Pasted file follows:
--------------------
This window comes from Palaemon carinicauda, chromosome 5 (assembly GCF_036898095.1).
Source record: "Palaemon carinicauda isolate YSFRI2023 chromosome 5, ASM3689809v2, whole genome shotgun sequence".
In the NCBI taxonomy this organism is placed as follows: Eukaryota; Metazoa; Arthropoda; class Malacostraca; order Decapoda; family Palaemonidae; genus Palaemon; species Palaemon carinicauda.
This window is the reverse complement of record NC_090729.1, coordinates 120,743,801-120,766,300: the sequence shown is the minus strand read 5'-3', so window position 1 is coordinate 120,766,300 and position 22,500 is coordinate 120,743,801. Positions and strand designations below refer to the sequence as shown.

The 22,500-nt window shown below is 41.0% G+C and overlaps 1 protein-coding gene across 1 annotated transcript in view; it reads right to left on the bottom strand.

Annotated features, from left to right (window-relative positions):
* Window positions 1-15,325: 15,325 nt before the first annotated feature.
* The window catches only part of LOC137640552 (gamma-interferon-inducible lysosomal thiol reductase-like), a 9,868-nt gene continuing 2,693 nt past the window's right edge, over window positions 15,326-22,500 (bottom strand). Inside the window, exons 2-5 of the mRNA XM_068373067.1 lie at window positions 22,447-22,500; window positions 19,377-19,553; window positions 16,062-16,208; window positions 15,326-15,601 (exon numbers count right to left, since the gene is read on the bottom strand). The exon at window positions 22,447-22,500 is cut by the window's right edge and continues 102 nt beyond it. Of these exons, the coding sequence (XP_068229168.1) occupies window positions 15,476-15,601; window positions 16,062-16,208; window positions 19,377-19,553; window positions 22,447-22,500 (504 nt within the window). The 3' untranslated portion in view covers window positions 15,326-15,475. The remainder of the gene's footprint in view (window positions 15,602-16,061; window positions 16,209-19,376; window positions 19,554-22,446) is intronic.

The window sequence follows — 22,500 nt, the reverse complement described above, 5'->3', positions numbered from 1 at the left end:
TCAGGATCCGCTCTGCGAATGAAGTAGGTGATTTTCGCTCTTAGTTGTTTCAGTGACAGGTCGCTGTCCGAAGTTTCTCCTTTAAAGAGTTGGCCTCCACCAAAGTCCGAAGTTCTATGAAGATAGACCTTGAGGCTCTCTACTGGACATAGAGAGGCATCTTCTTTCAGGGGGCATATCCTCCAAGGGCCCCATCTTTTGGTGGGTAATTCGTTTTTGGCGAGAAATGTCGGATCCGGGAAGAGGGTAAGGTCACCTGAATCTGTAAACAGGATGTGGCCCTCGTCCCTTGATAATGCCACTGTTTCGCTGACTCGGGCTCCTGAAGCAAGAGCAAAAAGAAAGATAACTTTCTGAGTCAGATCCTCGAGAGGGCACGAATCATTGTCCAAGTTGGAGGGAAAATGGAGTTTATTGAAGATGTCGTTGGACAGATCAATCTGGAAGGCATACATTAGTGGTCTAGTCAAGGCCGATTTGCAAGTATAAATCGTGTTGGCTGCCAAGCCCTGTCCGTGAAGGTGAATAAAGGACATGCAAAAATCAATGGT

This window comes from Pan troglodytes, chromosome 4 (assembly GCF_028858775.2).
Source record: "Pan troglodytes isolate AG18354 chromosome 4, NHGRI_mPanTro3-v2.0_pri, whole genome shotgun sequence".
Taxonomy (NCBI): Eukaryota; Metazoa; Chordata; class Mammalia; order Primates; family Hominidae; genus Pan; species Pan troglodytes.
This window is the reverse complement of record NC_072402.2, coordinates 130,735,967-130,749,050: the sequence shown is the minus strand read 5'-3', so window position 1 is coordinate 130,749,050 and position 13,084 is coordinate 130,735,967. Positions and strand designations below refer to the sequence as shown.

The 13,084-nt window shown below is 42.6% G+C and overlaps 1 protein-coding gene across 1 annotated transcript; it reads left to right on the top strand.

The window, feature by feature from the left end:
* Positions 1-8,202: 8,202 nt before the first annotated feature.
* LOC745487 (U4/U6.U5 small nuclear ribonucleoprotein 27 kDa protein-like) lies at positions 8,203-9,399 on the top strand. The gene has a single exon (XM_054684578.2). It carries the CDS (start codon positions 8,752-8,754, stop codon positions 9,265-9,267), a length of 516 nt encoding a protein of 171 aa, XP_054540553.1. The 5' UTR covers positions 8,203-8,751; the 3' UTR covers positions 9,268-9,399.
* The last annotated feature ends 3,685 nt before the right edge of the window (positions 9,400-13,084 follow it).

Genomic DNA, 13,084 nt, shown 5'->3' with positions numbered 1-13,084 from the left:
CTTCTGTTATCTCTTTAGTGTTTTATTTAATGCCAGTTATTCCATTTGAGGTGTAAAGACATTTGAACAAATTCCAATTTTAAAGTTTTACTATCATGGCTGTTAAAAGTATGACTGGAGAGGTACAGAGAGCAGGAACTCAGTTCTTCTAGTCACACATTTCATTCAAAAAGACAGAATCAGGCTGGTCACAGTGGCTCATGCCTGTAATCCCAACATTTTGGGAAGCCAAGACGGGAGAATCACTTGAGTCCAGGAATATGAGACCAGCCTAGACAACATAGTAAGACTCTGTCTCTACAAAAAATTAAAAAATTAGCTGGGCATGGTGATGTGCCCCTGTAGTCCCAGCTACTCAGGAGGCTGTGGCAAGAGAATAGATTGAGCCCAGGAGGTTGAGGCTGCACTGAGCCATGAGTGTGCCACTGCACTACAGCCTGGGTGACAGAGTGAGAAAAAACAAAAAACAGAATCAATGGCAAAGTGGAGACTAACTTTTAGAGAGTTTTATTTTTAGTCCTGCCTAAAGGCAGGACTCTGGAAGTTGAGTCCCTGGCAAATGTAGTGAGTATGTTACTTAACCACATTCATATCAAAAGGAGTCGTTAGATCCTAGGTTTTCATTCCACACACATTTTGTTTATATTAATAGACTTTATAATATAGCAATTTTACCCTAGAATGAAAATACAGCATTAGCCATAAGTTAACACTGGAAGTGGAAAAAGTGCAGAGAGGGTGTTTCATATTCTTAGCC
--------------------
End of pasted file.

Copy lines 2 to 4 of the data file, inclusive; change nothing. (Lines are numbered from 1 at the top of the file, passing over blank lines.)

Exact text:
Source record: "Palaemon carinicauda isolate YSFRI2023 chromosome 5, ASM3689809v2, whole genome shotgun sequence".
In the NCBI taxonomy this organism is placed as follows: Eukaryota; Metazoa; Arthropoda; class Malacostraca; order Decapoda; family Palaemonidae; genus Palaemon; species Palaemon carinicauda.
This window is the reverse complement of record NC_090729.1, coordinates 120,743,801-120,766,300: the sequence shown is the minus strand read 5'-3', so window position 1 is coordinate 120,766,300 and position 22,500 is coordinate 120,743,801. Positions and strand designations below refer to the sequence as shown.